- The number of female partners at law firms has barely budged in the last 12 years, according to a new study.
- Less than a quarter of all equity partners in law firms are women.
While the number of female law school students is rising, it’s still difficult for women to climb the career ladder at big, prestigious law firms.
The number of female equity partner at top US law firms has risen by only 5% in the last 12 years, according to the latest survey by the National Association of Women Lawyers (NAWL).
Around 20% of equity partners are women, the survey found, up only slightly from 15% in 2006.
This lack of representation also comes despite the fact that women actually slightly outnumber men in law school classrooms, with 51% enrollment.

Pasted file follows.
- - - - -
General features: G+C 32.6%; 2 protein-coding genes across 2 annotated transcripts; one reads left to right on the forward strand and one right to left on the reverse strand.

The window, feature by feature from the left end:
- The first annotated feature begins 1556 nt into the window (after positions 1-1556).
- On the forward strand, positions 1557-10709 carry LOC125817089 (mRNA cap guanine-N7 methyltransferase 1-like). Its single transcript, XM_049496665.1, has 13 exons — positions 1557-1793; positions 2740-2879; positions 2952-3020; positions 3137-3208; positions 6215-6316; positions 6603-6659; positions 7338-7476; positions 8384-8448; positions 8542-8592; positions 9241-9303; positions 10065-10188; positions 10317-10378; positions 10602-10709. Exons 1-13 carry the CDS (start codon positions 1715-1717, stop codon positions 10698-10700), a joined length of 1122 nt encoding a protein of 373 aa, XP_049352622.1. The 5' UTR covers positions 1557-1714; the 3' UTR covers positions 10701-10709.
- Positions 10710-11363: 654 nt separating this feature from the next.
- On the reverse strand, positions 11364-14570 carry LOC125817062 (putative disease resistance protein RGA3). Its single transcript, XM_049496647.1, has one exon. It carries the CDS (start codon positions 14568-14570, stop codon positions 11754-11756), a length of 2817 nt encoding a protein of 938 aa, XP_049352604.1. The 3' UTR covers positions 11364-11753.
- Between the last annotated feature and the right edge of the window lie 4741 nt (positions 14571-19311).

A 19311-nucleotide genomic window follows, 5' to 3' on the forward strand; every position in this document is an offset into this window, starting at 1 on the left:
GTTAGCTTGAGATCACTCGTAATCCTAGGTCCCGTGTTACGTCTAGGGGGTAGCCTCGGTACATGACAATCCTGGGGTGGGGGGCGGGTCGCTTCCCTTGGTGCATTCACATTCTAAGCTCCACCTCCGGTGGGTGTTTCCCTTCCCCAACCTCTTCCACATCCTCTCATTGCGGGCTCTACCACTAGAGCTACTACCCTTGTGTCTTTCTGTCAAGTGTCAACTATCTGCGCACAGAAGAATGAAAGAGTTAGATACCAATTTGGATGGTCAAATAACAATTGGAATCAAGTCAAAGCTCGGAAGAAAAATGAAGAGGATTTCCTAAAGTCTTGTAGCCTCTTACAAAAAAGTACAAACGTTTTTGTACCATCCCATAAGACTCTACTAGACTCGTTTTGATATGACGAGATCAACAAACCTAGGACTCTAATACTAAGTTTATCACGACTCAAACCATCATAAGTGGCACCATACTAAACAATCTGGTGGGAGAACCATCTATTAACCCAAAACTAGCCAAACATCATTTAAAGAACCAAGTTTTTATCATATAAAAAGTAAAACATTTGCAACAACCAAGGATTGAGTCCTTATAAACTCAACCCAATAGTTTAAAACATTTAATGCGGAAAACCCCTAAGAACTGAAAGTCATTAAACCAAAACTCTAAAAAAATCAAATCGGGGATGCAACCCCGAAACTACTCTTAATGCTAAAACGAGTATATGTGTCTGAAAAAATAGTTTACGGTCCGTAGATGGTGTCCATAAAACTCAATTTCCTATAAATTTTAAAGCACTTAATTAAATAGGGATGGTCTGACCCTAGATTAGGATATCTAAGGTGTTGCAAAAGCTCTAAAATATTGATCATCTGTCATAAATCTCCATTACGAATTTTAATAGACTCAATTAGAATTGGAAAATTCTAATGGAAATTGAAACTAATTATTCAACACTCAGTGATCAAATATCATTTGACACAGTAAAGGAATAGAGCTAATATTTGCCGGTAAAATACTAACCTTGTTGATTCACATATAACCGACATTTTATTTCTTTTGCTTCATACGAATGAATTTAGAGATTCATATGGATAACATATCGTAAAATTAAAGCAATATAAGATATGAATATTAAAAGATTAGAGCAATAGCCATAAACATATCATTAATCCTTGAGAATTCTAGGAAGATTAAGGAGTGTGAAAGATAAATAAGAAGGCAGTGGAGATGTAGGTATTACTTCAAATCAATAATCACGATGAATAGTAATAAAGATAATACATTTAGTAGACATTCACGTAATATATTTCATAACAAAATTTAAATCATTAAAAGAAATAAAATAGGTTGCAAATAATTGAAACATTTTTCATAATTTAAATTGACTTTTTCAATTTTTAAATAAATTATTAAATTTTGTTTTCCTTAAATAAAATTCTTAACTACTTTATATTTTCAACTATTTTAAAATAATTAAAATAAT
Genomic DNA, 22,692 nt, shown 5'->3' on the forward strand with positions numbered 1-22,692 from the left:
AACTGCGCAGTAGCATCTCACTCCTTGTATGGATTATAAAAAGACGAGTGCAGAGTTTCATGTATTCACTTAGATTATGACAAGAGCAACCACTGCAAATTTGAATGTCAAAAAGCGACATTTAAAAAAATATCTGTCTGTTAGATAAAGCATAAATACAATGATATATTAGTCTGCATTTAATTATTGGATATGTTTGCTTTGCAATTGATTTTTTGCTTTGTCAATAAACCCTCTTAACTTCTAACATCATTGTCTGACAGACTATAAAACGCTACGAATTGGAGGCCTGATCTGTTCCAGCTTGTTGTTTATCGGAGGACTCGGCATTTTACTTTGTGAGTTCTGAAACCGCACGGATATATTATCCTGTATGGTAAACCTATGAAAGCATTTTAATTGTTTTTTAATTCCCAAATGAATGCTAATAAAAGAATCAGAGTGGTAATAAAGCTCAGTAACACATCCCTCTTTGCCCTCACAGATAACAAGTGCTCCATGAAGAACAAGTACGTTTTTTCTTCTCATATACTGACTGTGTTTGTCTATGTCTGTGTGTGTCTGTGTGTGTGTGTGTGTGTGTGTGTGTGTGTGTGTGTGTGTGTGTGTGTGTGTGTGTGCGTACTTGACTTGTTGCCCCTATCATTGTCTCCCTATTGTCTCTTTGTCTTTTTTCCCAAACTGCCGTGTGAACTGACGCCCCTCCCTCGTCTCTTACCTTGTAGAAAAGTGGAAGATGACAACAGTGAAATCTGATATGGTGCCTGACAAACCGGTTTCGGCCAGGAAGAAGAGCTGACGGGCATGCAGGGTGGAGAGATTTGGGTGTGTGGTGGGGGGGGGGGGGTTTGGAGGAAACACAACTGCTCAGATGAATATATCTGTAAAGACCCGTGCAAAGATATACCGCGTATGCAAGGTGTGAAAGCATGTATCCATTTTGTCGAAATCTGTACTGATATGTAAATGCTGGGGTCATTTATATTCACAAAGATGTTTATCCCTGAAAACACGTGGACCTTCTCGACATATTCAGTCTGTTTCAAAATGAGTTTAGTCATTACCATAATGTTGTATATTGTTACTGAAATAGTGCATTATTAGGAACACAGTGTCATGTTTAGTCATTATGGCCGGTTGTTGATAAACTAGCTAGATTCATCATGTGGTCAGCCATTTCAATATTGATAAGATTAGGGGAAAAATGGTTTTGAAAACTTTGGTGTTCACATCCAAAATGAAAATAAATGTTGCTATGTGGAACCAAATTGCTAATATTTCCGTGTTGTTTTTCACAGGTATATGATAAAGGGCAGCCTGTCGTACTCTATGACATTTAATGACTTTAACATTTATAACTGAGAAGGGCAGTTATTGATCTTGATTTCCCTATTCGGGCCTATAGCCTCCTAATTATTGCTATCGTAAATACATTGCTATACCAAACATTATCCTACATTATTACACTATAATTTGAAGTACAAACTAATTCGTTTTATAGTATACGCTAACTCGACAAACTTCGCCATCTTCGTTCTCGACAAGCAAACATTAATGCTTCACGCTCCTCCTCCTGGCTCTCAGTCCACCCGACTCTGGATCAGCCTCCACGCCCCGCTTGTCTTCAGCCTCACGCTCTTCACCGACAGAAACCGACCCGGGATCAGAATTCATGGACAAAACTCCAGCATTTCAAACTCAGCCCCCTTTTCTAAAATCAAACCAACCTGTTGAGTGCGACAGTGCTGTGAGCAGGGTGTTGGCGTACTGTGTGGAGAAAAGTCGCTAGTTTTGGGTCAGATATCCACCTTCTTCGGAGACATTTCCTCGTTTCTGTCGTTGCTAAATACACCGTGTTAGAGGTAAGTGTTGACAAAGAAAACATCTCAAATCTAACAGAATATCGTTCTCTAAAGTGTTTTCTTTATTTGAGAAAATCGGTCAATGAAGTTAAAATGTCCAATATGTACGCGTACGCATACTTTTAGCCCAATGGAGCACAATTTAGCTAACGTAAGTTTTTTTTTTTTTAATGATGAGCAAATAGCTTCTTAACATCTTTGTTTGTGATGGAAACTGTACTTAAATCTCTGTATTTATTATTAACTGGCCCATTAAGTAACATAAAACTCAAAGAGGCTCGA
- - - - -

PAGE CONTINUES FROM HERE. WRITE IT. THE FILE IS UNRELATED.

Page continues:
In addition, although women comprise 47% of associate ranks at law firms, that percentage starts to dwindle as female lawyers rise in seniority. Women make up only 31% of those entering the equity partnership class.
There’s also a gender wage gap at law firms, the survey shows. Women in associate positions make $US7,712 less a year than their male coworkers on average. That income disparity is even wider for those who manage to become equity partners. While female employees work as many hours as their male colleagues, female equity partners only receive 92% of what men make.
Meanwhile, men continue to dominate the top earner spots, according to the survey. 93 per cent of top US firms say their top earner is a man.
The underrepresentation of women in leadership positions does not only exist at law firms. A chart released by Statista in May shows that leadership roles for women at major tech companies hovers at well below 50%.
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